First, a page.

People like the late Stephen Hawking are unable to speak because their muscles are paralyzed. Scientists want to help these individuals communicate by developing a brain machine interface to decode the commands the brain is sending to the tongue, palate, lips and larynx. New research has moved science closer by unlocking new information about how the brain encodes speech. They discovered the brain controls speech in a similar way to how it controls arm movements. (2018-09-26)

Surprise finding uncovers balancing act between birth defects and cancer
Walter and Eliza Hall Institute researchers have made a surprise discovery about how subtle changes in the way cell survival is regulated during embryonic development can have drastic health implications. (2018-09-20)

Chitinase as 'burnt-bridge' Brownian monorail efficiently hydrolyzing recalcitrant biomass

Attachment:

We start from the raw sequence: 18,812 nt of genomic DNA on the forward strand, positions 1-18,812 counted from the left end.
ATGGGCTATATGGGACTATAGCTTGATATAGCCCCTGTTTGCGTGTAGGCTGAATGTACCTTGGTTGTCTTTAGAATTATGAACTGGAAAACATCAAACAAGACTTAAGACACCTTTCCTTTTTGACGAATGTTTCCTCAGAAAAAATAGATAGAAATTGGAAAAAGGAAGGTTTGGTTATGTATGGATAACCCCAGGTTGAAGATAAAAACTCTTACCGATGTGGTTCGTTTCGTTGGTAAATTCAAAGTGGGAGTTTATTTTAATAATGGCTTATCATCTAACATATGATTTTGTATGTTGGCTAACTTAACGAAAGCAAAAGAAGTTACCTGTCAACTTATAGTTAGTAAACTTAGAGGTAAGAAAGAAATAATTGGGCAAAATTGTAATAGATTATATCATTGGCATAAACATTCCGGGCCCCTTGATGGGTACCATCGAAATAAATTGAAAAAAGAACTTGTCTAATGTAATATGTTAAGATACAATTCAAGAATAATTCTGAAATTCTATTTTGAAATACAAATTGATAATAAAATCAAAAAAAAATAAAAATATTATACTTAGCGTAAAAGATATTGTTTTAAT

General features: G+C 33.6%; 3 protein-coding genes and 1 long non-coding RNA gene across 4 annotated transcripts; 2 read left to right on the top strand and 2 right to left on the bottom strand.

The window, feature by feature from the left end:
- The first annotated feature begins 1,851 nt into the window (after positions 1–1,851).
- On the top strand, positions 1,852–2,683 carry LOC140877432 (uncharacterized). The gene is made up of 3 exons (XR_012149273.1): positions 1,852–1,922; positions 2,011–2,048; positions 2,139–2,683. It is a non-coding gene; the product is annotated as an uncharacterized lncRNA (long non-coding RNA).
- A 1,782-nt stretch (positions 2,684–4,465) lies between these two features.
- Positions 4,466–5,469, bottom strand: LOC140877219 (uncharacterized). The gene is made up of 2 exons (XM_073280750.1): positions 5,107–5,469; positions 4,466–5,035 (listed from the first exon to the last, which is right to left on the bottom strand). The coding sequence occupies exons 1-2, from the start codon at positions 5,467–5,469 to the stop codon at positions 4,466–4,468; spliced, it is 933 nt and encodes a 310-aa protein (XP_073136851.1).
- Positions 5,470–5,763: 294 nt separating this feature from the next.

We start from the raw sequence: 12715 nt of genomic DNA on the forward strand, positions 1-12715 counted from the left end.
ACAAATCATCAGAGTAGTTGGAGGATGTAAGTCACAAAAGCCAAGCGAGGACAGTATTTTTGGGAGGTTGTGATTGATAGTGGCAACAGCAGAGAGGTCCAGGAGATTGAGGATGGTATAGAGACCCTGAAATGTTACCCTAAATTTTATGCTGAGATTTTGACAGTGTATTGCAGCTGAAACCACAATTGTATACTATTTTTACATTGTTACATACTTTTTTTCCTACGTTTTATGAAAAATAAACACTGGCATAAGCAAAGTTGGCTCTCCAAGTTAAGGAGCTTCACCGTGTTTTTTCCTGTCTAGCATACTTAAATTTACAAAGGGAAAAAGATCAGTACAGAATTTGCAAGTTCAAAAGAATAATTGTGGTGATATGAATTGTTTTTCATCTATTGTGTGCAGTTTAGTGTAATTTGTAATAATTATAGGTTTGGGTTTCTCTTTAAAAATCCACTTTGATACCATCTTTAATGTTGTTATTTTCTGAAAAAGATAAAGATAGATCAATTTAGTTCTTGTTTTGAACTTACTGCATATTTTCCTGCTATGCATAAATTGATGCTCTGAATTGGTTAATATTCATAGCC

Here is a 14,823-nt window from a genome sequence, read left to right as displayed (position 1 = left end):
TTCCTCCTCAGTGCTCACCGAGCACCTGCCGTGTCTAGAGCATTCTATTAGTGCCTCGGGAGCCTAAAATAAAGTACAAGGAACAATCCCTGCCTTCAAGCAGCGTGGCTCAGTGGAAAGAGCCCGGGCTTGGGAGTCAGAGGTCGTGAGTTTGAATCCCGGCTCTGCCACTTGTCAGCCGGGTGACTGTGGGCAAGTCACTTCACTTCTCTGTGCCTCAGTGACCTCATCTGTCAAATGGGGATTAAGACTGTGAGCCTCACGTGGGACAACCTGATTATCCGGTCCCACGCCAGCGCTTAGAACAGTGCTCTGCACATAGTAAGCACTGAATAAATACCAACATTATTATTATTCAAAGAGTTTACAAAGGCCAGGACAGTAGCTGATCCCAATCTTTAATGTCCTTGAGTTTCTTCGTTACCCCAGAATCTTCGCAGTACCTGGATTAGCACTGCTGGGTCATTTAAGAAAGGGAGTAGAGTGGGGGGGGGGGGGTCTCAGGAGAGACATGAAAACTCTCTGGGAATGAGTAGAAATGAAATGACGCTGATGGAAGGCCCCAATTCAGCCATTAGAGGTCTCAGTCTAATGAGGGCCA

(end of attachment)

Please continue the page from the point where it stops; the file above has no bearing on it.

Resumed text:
Serratia marcescens Chitinase A (SmChiA) is a molecular motor efficiently hydrolyzing recalcitrant crystalline chitin by moving on the surface processively. By using gold-nanoparticle probe, researchers revealed 1-nm stepping motion of SmChiA rectified forward by fast catalysis. X-ray crystallography and molecular dynamics simulation also revealed that motion of SmChiA is driven by the Brownian motion. The results show SmChiA is 'burnt-bridge' Brownian ratchet monorail, and give an insight to design engineered and artificial molecular motors. (2018-09-19)

CRISPR screen reveals new targets in more than half of all squamous cell carcinomas
Team of University of Colorado Cancer Center researchers sheds light on p63 activity in squamous cell carcinoma of the lung, providing an actionable path forward to drug development against this known cause of cancer. (2018-09-18)

How skin begins: New research could improve skin grafts, and more
University of Colorado Boulder researchers have discovered a key mechanism by which skin begins to develop in embryos. (2018-09-13)

Samara Polytech geologists discovered the fullest skull of Wetlugasaurus